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What they are asking you to do is not as unbelievable as your boss's upper-hand attitude. He needs you; not the other way around, but I guess you can't cure stupid.
"If you want to know how stupid people really are, just think how stupid the average person is and realize that half of them are stupider."
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Old 11-11-2009, 04:18 PM   #13
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Sounds like your boss is quite a jerk, not you.

Even though I have said clearly to management all along that my agency doesn't have enough money to hire me as a consultant, my boss sort of "felt me out" about that once again on the day I retired. I was talking about sleeping in and growing roses, and she laughed and very cleverly said something like, "or shopping, or doing a little consulting now and then" in an open-ended way and I didn't say never. No sense in slamming doors shut.

I would say that you do NOT need to feel like a jerk. You gave them notice, you transferred all of your institutional knowledge, and if your boss did not prepare adequately for your departure that is his deficiency, not yours.
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Old 11-11-2009, 04:22 PM   #14
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Wow, yeah, congratulations on getting rid of such a jerk for a boss. If you're conscientious enough to feel guilty I'm sure you did a great job getting your co-workers trained and they'll be fine.

If you did enjoy the work or wanted to go back, I like the consulting for 2x your previous "hourly" rate idea.

Or if you were especially friendly with your co-workers you could make sure that one or two have your contact info in case a legitimate and very quick/easy question comes up. But really - you've been training them for the last year and there's lots of documentation in folder ABC? They'll be fine.
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Old 11-11-2009, 04:24 PM   #15
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So I told them no thanks, bye!
Good, you did the right thing. With their attitude I'd want to have nothing to do with them. You're not a jerk at all.
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Old 11-11-2009, 04:27 PM   #16
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Here is the flip side. After I left MegaMotors, I never got a single call or email from anyone, though I'd left the contact information.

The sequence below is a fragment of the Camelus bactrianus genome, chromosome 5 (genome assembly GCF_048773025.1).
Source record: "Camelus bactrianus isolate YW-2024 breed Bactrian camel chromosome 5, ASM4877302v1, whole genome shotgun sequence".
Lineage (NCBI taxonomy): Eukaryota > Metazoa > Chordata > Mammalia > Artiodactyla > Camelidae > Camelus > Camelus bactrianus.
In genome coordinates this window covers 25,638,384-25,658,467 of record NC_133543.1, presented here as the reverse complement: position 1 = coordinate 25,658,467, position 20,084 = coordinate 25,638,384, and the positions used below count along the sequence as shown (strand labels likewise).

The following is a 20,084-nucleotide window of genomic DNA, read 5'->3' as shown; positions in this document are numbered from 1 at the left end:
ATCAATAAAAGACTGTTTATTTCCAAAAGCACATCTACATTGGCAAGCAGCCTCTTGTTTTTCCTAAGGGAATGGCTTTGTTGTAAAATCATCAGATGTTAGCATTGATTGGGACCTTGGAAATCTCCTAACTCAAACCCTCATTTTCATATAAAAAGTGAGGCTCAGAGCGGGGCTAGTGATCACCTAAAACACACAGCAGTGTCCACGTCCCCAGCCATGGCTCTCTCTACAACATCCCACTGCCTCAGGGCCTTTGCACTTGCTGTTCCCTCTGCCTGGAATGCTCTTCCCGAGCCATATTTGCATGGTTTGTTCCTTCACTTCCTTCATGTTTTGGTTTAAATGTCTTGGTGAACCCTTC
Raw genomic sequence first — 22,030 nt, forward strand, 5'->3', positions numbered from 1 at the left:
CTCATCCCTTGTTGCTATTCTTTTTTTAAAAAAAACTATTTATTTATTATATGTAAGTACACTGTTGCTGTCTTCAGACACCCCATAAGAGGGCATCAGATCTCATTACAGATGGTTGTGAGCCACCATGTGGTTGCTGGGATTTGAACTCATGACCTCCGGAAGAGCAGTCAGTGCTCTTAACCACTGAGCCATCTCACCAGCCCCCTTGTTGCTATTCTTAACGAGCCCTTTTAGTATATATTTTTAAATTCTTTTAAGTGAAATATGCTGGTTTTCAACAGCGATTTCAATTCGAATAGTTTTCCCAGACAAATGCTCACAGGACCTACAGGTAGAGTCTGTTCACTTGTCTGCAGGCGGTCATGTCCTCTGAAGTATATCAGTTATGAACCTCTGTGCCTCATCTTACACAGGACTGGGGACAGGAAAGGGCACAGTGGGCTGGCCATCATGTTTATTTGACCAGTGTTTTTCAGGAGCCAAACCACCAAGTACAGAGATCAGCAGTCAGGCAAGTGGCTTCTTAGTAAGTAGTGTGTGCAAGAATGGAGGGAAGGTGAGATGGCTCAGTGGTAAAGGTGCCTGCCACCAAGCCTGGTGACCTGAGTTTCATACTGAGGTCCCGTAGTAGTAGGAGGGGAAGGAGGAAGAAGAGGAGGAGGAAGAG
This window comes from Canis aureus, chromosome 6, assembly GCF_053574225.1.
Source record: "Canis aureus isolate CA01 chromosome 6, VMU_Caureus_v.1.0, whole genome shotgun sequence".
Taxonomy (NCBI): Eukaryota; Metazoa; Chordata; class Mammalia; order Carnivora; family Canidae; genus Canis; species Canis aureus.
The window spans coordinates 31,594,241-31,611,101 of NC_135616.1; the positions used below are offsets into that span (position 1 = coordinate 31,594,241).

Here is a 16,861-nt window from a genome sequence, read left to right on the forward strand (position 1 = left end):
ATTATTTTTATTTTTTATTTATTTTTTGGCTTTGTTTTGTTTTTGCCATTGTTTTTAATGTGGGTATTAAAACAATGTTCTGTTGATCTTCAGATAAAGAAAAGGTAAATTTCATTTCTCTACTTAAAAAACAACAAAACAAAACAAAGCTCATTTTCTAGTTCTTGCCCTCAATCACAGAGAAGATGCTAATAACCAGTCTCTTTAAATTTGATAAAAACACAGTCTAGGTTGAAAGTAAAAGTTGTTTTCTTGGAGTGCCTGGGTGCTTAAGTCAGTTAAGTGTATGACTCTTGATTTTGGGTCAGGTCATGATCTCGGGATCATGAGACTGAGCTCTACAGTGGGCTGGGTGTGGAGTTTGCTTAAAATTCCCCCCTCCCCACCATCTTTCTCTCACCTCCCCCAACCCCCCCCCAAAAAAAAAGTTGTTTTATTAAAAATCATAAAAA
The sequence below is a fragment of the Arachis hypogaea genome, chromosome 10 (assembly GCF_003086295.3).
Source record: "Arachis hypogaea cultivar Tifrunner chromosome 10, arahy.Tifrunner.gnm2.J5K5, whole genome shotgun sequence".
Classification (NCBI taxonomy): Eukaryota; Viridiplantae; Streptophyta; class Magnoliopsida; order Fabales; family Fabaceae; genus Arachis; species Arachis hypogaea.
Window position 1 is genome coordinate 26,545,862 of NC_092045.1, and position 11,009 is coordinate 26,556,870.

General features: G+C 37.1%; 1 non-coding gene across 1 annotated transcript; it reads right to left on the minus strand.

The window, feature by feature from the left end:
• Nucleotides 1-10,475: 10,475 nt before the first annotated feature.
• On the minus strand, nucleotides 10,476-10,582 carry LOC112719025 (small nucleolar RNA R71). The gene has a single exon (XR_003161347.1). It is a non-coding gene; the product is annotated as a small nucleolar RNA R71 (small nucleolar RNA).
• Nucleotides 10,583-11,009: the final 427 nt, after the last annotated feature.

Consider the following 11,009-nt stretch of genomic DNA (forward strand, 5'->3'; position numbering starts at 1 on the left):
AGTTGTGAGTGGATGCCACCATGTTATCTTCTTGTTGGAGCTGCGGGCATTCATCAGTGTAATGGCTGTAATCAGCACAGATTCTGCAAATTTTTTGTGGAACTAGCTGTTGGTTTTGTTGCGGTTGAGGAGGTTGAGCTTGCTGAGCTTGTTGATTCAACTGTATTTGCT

Boy that's a scene right out of the movie "About Scmidt"

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Old 11-11-2009, 04:38 PM   #17
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...
"well, we're going to need you to keep helping us, because you're the only one who knows X Y Z". ...
Then he said "but nobody knows [the product] as well as you," ...
If these things are true you worked for some poor management, but you've presented other evidence that the management was poor.

If you let them bully you into signing a contract against your will, imagine how you will be treated after the contract is signed.

Just say NO.

Congratulations for having made it! It's time to enjoy yourself.
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Old 11-11-2009, 04:53 PM   #18
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Congratulations on retirement!
They had plenty of warning and plenty of preperation (by you) to get things settled.
If they didn't prepare, that is your managers fault, not yours.
I wouldn't have anything to do with them, their method seems downright dishonest.
IF you really want to, I would offer a consulting fee 3 times what you were earning.
As a consultant you are considered self employed with all the joys that come with it.
You will be paying the full amount of SS taxes instead of half, your own benifits, your own insurance and the hassle of keeping track of all of it for the taxes if you want to try to deduct some things (which can be a positive).
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Old 11-11-2009, 04:58 PM   #19
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You should write to Scott Adams (Dilbert). I would think he had heard it all but your experience has to go beyond even that.
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Old 11-11-2009, 05:01 PM   #20
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Going back as a consultant would defeat the purpose of retiring, especially since I don't need their money and I hated it there! I just thought it was kind of funny and annoying how they assumed I'd want to keep working for them after I specifically quit, since I wasn't "doing anything else anyway."